Yesterday, October 9th, was World Post Day and Curious Events Day – a combination not to be missed. So on a trip to London’s Somerset House, my colleague, Tim Bones, and I asked our University of Kent Graphic Design students to not only review the fantastic World Illustration Awards, but to make a personal response on a postcard. From the point of view of creativity, especially for students starting new courses, this is a really useful exercise as it is all too easy to forget what you see and think, and so by sketching, making notes or making any other personal response on the postcard the things seen and noted can be more readily fixed into the long term memory. Here they’ll be ready to be recalled by connecting neurons later to make brand new ideas. “Throw away” activities also help to overcome the very real fear of failure or of performing “badly”. Anyway, even without the worthiness, making a postcard is just fun!
Most of our students made their postcards at Somerset House and we gathered them up to post down the road in a magnificent old postbox by Charing Cross Station. You can see the old Cross itself in the background – what curious events it must have seen in the many centuries of history passing by in front of it!
The Association of Illustrator’s annual exhibition of the best illustrations from the year is always informative and entertaining. It also makes you want to dash off and illustrate books, record sleeves, posters and anything else you could draw on. And the rooms in which Somerset House stages this are magnificent and calming, making an atmosphere very suitable to scrutinize the often small detail in the images. Larger illustrations adorn the walls while the published version, books, magazines and so on, are displayed in cases. This is a useful feature, showing students and anyone else how an illustration is scaled for publication. Tim and I look every year to assess the proportion of hand rendered to digitally originated pieces and this year some of our B.A. student dissertations might also be exploring this topic, and the value of each method.
I was most inspired by a series of drawings by Olivier Kugler for New York’s Harpers Magazine about Syrian refugees in Iraqi Kurdistan. Not only was the topic very much in the spotlight at the moment, but the handling of the subject matter was careful to instil dignity to the people shown and to forefront their professions, even if the illustrations lament the subjects’ challenging struggles to maintain a semblance of their lives before removal to a new country. Kugler’s illustrations fascinated me because of the manner in which he had highlighted the centre of each image in water colour, leaving the edges of the images to become more and more subtle in colour until there remained just line work. But the best detail, for me, was the inclusion of notes within the actual images. Some were hand-written paragraphs beneath the illustration while others were quick notes with arrows within the image itself. One told us that Muhamed stands on broken cinder blocks at his hot drink cart to keep his feet out of the mud. Another just said “taxi” and pointed to a small car. Because the notes had not been removed at realisation stage they gave the works a sense of immediacy and urgency; an Impressionistic feel of a snapshot or journalistic noticing. This pointing out of detail made me feel a connection with the moment captured but also a lively connection to the artist himself and his processes. You can see Kugler’s refugees in detail at his portfolio website here.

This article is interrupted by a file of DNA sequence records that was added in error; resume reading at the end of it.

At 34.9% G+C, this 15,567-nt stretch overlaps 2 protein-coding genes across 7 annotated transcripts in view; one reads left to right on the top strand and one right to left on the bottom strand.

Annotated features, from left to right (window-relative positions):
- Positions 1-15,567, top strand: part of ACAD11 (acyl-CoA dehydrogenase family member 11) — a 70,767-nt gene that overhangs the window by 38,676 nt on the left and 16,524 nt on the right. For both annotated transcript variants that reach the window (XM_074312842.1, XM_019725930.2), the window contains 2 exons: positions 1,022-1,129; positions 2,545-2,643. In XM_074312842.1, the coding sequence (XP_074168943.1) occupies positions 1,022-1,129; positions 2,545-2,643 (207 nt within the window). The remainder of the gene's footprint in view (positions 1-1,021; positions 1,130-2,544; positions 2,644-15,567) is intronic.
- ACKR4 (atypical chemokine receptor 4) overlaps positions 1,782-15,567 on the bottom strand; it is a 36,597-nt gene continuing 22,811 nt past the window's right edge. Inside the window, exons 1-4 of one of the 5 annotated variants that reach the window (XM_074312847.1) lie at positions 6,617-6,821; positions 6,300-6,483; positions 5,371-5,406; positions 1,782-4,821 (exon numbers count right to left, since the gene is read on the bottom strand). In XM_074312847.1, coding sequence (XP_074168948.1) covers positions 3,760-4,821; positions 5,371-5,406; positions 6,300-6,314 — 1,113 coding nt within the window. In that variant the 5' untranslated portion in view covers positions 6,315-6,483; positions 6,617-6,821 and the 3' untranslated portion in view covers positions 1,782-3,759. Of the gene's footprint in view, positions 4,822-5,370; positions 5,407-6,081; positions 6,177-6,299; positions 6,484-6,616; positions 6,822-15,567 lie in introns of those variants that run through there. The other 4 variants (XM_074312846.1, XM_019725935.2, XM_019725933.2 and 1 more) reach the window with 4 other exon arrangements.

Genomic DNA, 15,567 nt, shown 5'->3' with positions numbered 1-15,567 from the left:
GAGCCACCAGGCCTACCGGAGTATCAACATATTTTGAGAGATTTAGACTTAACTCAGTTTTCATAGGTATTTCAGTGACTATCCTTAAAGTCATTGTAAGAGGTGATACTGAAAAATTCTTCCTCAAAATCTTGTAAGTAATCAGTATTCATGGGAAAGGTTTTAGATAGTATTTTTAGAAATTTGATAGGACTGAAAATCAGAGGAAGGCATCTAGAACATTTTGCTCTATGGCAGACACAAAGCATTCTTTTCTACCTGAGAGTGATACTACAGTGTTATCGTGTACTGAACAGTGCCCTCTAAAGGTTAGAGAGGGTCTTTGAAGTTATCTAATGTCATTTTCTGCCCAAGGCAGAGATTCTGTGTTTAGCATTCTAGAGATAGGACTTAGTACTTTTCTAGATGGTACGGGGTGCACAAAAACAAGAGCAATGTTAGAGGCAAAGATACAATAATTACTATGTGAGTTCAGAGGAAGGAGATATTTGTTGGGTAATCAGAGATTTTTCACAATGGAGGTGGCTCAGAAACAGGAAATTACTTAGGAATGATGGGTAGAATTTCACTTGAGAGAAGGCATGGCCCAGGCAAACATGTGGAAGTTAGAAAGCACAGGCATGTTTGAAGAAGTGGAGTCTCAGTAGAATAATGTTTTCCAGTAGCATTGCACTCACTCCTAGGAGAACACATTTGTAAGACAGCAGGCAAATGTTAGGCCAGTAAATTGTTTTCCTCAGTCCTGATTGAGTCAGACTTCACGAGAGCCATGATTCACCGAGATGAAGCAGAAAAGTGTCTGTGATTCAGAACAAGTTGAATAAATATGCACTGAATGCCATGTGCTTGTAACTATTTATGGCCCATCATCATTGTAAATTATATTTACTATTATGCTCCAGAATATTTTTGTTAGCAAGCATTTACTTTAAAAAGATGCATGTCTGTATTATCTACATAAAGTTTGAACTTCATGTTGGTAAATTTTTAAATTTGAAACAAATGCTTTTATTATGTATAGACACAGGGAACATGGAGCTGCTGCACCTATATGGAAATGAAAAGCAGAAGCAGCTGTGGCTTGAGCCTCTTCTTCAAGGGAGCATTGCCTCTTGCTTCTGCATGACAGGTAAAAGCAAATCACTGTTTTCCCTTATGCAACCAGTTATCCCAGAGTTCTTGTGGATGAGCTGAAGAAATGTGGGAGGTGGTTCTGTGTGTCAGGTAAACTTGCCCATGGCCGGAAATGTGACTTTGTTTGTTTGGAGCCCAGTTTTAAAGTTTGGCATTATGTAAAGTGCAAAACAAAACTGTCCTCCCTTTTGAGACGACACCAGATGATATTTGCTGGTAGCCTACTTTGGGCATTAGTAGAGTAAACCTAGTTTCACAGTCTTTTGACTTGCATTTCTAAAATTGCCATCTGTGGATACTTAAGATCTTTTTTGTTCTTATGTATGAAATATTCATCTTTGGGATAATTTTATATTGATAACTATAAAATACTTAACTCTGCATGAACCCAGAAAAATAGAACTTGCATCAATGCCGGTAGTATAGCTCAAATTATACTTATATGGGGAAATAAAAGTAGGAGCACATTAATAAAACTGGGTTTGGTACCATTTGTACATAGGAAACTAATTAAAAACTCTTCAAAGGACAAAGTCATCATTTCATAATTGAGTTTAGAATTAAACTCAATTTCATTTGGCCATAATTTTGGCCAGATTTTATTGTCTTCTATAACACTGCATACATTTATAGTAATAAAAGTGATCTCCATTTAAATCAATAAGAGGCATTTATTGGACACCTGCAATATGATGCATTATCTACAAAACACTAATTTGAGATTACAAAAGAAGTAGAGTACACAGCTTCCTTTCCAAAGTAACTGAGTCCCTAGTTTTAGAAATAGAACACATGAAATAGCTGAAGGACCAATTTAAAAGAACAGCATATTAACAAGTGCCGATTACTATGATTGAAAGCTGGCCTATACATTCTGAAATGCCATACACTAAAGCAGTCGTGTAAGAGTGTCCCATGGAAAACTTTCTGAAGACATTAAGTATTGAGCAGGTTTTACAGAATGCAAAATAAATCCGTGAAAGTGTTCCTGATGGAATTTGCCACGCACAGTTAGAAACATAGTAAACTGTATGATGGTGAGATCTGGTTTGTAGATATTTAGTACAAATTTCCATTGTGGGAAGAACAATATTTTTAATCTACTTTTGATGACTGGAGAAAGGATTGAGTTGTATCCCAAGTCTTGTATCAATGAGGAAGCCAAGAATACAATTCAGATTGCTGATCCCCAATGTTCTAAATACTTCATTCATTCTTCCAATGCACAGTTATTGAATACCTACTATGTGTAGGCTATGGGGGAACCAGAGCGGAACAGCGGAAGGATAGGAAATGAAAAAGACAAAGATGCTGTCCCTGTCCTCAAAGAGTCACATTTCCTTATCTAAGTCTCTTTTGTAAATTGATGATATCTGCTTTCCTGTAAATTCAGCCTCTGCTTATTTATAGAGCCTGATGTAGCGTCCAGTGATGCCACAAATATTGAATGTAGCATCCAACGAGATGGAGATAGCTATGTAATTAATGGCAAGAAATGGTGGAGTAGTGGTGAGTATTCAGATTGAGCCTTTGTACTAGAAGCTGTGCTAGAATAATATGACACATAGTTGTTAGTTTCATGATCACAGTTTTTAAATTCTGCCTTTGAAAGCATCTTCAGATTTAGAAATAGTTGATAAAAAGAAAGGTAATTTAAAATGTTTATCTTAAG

So in making my five-minute postcard I tried to make a link to the style of Kugler, both by working my little illustration in pencil first and highlighting some parts in fine liner pen. And also by borrowing Kugler’s speech balloon motif to create a thought bubble for my subject – me making my postcard and being inspired by the day’s events and sights. My thought bubble showed a vegetarian recipe book that I picked up the cafe and I am shown wondering if it is for sale as it has a price in it. (Aubergine loaf, appearing soon at a dinner near me!). I included a reference to the Syrian refugees works and to my ever-present notebook which is brimful of a project the Graphic Design Project is preparing about interactive calendars for kids. I showed my T-shirt which advertises Sean de Burca’s Mechanism C.D. as I was actually wearing this but also because I wanted to emphasise in each element in the small image that I am surrounded by creative people – family, colleagues, exhibitors and, of course, students – and that thinking about inspiration and ideas is what keeps me happy! I don’t mind if the ideas are about dinner or education or design projects. I would have included the armful of publications about artists’ books and nature that I picked up in the book sale if that did not happen after the card was done…but you can see me clutching this bundle of inspiring books as I post some of the cards and Tim also has a batch of book inspiration too.
Now we just sit back and wait for the ideas to flow and the postcards to arrive.
Images from top to bottom:
Sancha posts the cards at Charing Cross
Students and Sancha making postcards at Somerset House and Tim posting cards at Charing Cross
Batch of World Post Day cards responding to World Illustration Day
World Illustration Awards (Association of Illustrators) rooms at Somerset House with Tim and graphics students
Selection of illustration details: – Rebecca Hendin, Eye Spy; Charlotte Orr, Oxford Castle and the Enchanted Forest; Phil Wheeler, Biodiverse; Studio Muti, Jules Verne – Voyages Extraordinaires, digital
Olivier Kugler, Syrian Refugees (details and sketched plans)
Postcard for World Post Day by Sancha de Burca
Postscript: Marc Quinn, Frozen Wave series